Forced induction is set to get even more popular, and hybrid turbochargers could be tomorrow’s new black.
Experts say within five years half the world’s light-duty vehicles - cars, basically - will be turbocharged.
But maybe not turbocharged as we know it.
Turbochargers have a turbine in the exhaust connected by a shaft to a compressor in the inlet. So the otherwise wasted energy in the exhaust literally pumps up the pressure in the inlet, increasing economy and performance.
But if you put an electric motor between the turbine and the compressor, you can spin up the compressor whenever you want and eliminate turbo lag. At moderate rpm the exhaust gas takes over, and at high revs (instead of wasting the excess exhaust energy - through a wastegate) the electric motor could be used to generate electricity, just like a hybrid.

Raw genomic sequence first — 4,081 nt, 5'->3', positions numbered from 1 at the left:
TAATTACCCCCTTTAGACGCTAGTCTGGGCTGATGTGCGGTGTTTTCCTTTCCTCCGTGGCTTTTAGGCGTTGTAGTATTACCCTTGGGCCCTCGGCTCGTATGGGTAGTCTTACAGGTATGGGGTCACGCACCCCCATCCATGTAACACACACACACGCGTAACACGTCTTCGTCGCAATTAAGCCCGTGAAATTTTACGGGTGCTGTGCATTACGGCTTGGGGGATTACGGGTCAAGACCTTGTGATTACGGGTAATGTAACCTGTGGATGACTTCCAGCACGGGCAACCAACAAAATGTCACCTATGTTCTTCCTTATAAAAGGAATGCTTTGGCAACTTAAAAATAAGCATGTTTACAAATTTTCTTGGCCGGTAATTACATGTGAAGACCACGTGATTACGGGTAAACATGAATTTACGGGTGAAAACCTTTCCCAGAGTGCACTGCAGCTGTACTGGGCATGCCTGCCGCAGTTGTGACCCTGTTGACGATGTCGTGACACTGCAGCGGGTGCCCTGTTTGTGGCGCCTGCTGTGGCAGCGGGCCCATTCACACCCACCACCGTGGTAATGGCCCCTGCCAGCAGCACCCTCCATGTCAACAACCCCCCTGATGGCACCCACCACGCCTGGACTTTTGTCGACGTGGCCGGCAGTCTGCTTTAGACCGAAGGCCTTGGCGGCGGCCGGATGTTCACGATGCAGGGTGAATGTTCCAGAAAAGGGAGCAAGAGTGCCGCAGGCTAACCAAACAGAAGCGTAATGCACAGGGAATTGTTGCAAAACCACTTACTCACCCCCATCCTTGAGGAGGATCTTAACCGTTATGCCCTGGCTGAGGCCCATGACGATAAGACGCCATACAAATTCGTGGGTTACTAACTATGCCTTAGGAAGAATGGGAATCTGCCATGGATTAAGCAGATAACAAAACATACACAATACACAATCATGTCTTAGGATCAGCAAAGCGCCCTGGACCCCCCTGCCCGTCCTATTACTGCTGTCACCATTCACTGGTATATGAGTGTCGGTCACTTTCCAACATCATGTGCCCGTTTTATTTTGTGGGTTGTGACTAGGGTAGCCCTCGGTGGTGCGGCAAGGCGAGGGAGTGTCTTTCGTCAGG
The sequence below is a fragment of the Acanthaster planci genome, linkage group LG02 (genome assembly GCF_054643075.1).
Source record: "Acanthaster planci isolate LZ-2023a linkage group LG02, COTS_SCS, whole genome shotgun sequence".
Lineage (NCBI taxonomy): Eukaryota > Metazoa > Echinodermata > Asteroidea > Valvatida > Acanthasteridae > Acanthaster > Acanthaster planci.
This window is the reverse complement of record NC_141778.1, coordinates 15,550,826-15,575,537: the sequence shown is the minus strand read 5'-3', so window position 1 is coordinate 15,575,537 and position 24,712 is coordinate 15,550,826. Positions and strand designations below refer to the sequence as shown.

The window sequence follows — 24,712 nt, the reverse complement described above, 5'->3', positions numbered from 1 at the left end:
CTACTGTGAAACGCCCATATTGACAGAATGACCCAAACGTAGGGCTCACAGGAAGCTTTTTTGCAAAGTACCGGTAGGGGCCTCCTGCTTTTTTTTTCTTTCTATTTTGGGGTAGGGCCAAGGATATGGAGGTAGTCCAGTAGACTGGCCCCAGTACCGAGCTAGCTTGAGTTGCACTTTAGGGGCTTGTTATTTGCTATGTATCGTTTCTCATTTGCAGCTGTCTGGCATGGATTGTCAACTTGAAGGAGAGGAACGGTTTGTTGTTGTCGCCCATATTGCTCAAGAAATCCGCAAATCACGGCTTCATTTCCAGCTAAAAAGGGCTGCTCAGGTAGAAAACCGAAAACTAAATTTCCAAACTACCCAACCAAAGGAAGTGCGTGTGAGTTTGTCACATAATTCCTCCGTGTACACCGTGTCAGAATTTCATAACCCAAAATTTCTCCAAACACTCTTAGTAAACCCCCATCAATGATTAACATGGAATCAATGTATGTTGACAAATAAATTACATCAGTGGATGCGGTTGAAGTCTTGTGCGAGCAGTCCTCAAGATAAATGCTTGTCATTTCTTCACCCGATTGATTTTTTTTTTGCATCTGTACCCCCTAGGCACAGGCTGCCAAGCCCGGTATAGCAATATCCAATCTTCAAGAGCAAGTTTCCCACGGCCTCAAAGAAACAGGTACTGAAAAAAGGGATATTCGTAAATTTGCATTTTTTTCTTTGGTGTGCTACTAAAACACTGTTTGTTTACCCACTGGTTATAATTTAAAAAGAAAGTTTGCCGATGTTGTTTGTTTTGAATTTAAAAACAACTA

Honeywell is working on that now (right), along with advanced intercoolers between turbo stages, and also water injection to allow future boost pressures as high as 36psi - with impeller speeds approaching a brain-bending 300,000rpm and air rocketing through the intake just below mach 1. There’s gunna be a lot going on ‘down there’.
So it seems tomorrow’s 1.2-litre engines could easily go like today’s 2.0-litres. So watch this space. The new turbo tech will certainly place atmo engines under pressure. (Sorry.)